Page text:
The use of geochemical analysis and visual methods for understanding raw material acquisition around Amud Cave, Israel
Amud Cave (eastern Upper Galilee, Israel) is known for its Middle Paleolithic deposits, containing thousands of animal bones and lithic artifacts from 3 anthropogenic stratigraphic units, dated to 68-55 ka. Excavations revealed hominin remains, including Neanderthal burials. Technological characteristics of the lithic assemblage show that the knapping sequence started off-site. However, related mobility patterns remained poorly understood. In order to understand the organizational decisions made by the Neanderthal hunter-gatherers occupying the site, we initiated a multi-disciplinary study involving a detailed geological survey of the Galilee and adjacent regions, visual characterization (color and texture) and geochemical fingerprinting (using ICP-MS and ICP-AES) of both geological flint exposures and of archaeological artifacts, and a detailed technological analysis of the earliest and latest assemblages.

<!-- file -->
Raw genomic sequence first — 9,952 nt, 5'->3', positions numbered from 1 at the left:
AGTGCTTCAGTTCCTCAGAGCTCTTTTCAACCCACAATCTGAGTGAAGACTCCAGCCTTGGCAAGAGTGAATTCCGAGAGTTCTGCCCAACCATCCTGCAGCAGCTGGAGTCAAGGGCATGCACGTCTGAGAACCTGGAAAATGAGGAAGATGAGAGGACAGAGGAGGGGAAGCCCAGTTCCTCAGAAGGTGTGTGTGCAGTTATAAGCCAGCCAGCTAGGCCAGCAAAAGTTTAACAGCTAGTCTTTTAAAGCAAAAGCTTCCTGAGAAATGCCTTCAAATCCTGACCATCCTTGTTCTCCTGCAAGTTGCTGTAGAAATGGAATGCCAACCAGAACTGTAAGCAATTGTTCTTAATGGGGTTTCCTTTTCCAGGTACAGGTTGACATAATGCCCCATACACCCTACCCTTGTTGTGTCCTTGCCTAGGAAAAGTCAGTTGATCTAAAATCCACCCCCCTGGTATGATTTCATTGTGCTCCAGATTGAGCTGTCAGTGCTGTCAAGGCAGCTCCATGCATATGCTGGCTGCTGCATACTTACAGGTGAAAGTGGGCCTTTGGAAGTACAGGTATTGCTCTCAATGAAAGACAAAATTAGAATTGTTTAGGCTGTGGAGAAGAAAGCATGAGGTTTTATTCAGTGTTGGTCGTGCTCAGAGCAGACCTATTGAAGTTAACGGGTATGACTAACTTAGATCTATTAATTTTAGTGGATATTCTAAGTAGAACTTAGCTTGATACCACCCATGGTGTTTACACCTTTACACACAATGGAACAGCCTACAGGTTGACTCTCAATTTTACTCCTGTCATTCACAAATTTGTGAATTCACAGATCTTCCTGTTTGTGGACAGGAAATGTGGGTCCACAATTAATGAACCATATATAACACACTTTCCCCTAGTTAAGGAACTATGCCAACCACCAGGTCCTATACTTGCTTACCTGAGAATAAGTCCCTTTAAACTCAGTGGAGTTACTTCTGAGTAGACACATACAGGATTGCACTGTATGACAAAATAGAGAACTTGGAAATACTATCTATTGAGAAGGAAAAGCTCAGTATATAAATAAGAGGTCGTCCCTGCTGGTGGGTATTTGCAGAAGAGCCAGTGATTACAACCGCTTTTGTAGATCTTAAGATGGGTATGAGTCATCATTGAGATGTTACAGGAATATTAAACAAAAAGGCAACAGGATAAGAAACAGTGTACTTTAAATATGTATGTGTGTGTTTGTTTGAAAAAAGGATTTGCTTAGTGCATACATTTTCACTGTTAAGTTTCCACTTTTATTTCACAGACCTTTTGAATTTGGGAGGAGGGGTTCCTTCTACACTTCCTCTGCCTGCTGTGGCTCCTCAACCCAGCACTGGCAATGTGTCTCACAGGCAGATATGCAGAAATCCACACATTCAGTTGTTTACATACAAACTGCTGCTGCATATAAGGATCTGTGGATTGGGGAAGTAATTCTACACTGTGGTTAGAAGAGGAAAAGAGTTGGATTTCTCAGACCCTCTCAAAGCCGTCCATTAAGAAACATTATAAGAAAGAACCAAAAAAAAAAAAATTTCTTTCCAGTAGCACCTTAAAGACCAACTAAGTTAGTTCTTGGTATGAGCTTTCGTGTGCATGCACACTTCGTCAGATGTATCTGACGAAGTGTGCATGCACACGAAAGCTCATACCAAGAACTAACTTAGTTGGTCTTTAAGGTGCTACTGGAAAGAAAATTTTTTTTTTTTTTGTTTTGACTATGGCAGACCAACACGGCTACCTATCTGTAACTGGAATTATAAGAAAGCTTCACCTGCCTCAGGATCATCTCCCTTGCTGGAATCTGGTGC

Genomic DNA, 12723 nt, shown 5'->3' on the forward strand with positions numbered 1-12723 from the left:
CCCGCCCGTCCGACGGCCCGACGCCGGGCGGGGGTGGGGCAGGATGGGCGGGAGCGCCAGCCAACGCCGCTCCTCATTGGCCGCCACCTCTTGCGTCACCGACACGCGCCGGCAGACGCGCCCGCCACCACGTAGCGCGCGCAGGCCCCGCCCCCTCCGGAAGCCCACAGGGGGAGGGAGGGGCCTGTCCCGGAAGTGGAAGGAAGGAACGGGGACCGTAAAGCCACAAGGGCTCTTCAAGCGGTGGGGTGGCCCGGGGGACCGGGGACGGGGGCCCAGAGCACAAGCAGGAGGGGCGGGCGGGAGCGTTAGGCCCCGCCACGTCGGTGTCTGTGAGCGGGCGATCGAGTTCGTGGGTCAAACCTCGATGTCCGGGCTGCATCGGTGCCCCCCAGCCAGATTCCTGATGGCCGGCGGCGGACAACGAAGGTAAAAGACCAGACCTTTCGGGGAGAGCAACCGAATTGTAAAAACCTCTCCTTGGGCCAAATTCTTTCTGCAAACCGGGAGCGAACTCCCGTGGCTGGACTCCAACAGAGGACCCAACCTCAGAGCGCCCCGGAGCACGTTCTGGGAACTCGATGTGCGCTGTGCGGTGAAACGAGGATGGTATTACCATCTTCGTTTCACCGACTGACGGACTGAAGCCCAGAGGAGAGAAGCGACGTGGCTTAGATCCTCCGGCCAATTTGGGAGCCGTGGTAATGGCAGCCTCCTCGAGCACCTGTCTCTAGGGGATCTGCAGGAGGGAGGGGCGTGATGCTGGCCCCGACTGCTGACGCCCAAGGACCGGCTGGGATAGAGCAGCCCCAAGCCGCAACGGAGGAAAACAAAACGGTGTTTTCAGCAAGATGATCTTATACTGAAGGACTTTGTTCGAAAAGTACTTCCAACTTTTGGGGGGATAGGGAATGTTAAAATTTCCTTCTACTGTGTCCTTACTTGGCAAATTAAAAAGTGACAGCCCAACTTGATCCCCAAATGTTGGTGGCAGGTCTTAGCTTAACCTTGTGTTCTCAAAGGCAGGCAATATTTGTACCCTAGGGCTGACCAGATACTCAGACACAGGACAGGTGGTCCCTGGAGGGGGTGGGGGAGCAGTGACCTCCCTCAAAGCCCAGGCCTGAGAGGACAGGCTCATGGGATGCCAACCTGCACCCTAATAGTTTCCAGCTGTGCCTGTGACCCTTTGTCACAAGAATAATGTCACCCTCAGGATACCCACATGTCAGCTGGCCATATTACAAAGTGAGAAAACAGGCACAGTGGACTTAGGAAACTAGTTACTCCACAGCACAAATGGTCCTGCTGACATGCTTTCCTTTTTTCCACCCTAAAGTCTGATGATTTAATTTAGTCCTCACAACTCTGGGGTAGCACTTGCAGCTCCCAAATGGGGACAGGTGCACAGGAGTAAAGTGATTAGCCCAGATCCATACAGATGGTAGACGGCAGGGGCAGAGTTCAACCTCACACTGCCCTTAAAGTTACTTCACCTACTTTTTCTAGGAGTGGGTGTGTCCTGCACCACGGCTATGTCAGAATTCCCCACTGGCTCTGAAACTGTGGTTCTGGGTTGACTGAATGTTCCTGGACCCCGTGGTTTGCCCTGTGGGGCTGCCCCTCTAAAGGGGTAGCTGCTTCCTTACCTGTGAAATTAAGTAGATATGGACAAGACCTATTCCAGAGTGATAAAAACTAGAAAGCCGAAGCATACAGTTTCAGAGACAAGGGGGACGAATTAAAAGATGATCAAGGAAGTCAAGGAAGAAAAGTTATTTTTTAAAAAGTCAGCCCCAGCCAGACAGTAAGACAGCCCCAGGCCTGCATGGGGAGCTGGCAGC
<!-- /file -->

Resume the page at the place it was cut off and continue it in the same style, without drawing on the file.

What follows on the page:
The combined results show that Amud cave inhabitants used flint from the local Eocene formation around the cave but not from its immediate (several meters away) surroundings. Flints from distant source areas (>60 km) were used in both occupation phases. The technological analysis revealed different organizational strategies involving their exploitation. The results of this study enable discussion of diachronic changes in land use behaviors at Amud Cave, which may be linked to ecological shifts in the site’s environment.
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The use of geochemical analysis and visual methods for understanding raw material acquisition around Amud Cave, Israel. Ravid Ekshtain, Erella Hovers, Shimon Ilani, Irina Segal. Presented at The 80th Annual Meeting of the Society for American Archaeology, San Francisco, California. 2015 ( tDAR id: 398166)
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min long: 25.225; min lat: 15.115 ; max long: 66.709; max lat: 45.583 ;